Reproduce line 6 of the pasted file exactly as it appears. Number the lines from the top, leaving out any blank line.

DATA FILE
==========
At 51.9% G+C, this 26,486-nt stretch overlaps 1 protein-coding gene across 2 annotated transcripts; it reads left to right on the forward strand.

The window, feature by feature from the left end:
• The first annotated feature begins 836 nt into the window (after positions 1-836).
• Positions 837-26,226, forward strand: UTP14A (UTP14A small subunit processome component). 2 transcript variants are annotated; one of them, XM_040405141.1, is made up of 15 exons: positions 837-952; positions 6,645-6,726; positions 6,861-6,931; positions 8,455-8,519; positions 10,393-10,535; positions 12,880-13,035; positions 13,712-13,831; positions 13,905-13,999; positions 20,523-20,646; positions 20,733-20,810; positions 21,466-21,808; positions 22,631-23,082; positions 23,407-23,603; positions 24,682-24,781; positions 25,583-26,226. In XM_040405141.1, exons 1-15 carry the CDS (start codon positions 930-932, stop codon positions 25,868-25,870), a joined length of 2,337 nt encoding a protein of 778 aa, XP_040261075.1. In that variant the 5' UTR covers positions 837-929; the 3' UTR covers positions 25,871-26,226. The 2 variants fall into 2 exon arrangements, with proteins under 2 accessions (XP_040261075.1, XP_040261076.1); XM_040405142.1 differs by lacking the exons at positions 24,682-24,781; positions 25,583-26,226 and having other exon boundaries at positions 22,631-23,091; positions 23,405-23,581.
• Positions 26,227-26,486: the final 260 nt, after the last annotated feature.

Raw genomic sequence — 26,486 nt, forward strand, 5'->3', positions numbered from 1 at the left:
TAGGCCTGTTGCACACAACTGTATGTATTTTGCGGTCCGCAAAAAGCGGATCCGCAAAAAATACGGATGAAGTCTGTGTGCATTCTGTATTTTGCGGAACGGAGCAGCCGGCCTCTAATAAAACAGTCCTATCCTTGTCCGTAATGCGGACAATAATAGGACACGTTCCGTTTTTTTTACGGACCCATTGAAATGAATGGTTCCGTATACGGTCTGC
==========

Raw genomic sequence — 26,486 nt, forward strand, 5'->3', positions numbered from 1 at the left: